An additional image transmission system is known from EP 0452 053 A1. In this familiar lens system, each relay lens system consists of two identically built lens systems with one middle biconvex lens and two convex/concave lenses cemented together with this middle lens. The biconvex middle lens in this familiar lens system can be produced from a glass sphere out of which a cylindrical rod with two convex terminal surfaces is produced through appropriate processes such as for instance polishing. Because of the many spherical cementing surfaces between the middle lenses and the convex/concave lenses connected with them, this familiar lens system too can only be produced at considerable expense, since the surfaces to be joined together must be processed with great accuracy.

The problem of the many spherical cement surfaces also arises with the image transmission system known from FIG. 8 of U.S. Pat. No. 5,095,359, in which with two biconvex lenses are connected by way of a biconcave middle lens and both biconvex lenses at their ends are connected with a convex/concave lens.

On the basis of this technological status, the invention is based on the task of producing an image transmission system of the kind mentioned at the outset, which can be produced with the simplest possible rod lenses and which ensures a good correction of the image field curvature. In terms of the process, the invention is based on the task of developing an economically feasible process for producing a rod lens for an image transmission system.

The product solution of this task, in accordance with the invention, is characterized in that at least one rod lens is formed as a plano-convex lens, whose length corresponds to the curvature radius of its convex terminal surface.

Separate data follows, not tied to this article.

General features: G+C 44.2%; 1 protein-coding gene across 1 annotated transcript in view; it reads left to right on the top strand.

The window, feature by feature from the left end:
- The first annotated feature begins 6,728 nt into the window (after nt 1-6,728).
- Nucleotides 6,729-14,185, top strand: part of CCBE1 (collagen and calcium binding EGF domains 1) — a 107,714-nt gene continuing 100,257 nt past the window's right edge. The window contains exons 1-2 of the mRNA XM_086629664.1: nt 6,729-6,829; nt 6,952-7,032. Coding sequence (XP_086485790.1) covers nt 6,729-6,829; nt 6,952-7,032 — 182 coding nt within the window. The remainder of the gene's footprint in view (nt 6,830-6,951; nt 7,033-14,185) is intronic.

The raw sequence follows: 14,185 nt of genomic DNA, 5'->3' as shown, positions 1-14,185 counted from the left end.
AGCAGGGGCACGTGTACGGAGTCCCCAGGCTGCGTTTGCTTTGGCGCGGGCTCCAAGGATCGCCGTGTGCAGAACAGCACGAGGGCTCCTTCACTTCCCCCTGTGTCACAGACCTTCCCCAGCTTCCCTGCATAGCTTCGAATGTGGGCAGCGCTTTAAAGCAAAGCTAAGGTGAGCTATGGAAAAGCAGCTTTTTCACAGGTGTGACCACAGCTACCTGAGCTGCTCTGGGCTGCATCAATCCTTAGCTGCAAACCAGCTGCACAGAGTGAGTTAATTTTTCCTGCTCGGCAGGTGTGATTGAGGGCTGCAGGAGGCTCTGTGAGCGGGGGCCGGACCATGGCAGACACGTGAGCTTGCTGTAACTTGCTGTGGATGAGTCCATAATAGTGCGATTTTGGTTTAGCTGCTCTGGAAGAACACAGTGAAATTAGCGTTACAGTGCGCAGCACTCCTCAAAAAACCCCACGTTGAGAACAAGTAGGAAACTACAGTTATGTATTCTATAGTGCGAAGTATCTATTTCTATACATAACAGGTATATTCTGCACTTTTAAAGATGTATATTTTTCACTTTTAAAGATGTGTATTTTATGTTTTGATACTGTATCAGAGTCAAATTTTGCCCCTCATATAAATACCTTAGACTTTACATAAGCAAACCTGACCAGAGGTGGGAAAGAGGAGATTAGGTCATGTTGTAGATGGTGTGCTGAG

This formation of the rod as plano-convex lenses in accordance with the invention permits a simple construction of the image transmission system. Rod lenses formed in this manner can be produced, for instance, at reasonable cost from one-piece biconvex lenses whose length is twice as great as the curvature radius of the two convex terminal surfaces, which are severed in order to produce two plano-convex rod lenses along the center plane.

In accordance with a practical demonstration of the invention, the plane terminal surface of at least one plano-convex rod lens forms the beginning and/or end of the respective image transmission system.

In accordance with a preferred demonstration of the invention, the rod lenses of two sequentially arranged image transmission systems are cemented together at their plane terminal surfaces. Through this direct joining of two rod lenses, it is possible to eliminate an additional glass-air surface from the image transmission system.

A considerable cost advantage and a clear simplification of the production process can be achieved, according to the invention, because two sequentially arranged rod lenses are formed as one-piece biconvex rod lenses, whose length is twice as large as the curvature radius of the two convex terminal surfaces, where one half of the biconvex rod lens is subordinated to the directly adjoining image transmission system. This type of formation of two rod lenses as one-piece biconvex lens is possibly without any substantive changes to the image transmission system because the plane terminal surfaces of the rod lenses produce no optically relevant effect and can be given up for the sake of a simply and economically produced one-piece biconvex rod lens. In comparison with conventional image transmission systems, this system is also very well adapted to the correction of image field curvature, especially in the tangential direction.

In addition, it is proposed with this invention, that the minimum of one additional lens system should be positioned symmetrically between two rod lenses with their convex terminal surfaces turned toward one another.